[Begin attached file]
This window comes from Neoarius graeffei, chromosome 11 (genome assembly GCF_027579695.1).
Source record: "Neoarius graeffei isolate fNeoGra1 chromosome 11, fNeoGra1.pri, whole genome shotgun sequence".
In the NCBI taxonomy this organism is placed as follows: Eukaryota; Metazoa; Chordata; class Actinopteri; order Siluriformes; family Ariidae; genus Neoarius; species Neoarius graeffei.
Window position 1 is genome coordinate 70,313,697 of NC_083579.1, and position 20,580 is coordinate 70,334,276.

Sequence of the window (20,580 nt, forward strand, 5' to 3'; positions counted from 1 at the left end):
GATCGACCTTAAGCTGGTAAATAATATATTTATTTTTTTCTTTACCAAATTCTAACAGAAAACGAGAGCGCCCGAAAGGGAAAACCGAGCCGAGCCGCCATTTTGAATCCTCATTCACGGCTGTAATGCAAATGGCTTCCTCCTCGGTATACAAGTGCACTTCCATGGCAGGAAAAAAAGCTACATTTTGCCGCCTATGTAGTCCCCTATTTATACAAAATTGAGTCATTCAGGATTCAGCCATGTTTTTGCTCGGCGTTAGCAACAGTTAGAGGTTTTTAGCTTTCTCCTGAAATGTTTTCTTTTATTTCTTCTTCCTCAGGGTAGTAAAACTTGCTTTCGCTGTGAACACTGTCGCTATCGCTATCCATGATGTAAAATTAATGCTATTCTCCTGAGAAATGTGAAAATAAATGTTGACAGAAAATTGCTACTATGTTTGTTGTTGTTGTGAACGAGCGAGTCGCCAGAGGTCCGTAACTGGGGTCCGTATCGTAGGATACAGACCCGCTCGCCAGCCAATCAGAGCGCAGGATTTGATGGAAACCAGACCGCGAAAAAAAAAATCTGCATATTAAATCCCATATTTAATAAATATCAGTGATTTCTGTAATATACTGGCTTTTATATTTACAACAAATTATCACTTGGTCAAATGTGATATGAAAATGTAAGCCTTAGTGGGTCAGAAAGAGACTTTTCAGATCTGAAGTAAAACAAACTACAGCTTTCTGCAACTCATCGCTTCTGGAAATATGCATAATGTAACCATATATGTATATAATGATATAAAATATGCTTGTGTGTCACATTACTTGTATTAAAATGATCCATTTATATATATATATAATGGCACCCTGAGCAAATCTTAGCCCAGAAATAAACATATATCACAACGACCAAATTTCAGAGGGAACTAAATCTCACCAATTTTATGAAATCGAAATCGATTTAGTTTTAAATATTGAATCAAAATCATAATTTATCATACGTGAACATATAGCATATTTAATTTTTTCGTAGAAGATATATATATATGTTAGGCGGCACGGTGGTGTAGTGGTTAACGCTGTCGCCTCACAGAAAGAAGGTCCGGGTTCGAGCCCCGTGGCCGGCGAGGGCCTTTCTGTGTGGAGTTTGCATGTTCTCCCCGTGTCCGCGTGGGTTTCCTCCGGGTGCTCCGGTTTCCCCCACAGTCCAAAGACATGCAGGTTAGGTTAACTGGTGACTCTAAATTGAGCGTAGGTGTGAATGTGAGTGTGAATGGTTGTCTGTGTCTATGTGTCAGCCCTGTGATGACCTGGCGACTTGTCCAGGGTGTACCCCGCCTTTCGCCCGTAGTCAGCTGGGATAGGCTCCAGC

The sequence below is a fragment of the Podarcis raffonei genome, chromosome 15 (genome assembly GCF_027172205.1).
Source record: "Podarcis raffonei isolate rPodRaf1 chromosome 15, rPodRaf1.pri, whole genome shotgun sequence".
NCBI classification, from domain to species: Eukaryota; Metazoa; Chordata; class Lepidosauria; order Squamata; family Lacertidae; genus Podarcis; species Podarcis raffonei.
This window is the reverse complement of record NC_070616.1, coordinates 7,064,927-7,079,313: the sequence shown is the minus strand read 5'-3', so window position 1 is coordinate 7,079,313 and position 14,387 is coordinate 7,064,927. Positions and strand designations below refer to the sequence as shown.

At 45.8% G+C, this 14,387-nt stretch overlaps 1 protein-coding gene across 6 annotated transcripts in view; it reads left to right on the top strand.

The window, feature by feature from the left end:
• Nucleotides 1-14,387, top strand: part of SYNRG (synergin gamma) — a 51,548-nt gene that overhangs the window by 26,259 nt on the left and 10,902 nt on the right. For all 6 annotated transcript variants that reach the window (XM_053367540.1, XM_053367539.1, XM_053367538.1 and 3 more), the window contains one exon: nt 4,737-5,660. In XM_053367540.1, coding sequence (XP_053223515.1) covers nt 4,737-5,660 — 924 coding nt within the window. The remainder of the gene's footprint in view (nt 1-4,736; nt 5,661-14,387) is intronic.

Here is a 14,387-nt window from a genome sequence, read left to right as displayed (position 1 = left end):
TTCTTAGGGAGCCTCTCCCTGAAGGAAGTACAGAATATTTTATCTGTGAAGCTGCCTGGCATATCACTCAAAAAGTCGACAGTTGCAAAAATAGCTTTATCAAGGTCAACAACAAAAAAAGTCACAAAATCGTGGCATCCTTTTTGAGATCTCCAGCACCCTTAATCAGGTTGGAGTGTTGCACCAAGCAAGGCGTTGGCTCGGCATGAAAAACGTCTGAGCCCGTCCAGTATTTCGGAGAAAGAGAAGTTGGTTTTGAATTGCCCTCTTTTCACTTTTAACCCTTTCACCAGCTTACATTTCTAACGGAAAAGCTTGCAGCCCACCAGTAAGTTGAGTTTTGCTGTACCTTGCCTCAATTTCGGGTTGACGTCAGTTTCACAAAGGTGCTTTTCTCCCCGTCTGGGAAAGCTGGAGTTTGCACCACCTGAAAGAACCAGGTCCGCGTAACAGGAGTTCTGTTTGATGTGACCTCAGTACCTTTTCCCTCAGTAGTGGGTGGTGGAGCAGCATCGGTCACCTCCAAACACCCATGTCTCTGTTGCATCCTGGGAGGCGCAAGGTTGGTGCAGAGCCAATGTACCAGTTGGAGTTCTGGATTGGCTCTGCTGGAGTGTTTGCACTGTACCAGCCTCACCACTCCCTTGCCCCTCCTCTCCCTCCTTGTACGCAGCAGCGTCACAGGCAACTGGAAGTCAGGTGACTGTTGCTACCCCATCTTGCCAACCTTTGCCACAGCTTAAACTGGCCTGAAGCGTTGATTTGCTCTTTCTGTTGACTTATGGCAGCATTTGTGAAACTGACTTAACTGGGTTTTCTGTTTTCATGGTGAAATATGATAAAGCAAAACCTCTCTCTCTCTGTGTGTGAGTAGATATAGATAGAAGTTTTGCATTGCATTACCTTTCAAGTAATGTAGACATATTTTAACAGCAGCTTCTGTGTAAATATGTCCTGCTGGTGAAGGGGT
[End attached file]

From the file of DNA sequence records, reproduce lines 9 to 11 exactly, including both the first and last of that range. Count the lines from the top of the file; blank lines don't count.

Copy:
NCBI classification, from domain to species: Eukaryota; Metazoa; Chordata; class Lepidosauria; order Squamata; family Lacertidae; genus Podarcis; species Podarcis raffonei.
This window is the reverse complement of record NC_070616.1, coordinates 7,064,927-7,079,313: the sequence shown is the minus strand read 5'-3', so window position 1 is coordinate 7,079,313 and position 14,387 is coordinate 7,064,927. Positions and strand designations below refer to the sequence as shown.

At 45.8% G+C, this 14,387-nt stretch overlaps 1 protein-coding gene across 6 annotated transcripts in view; it reads left to right on the top strand.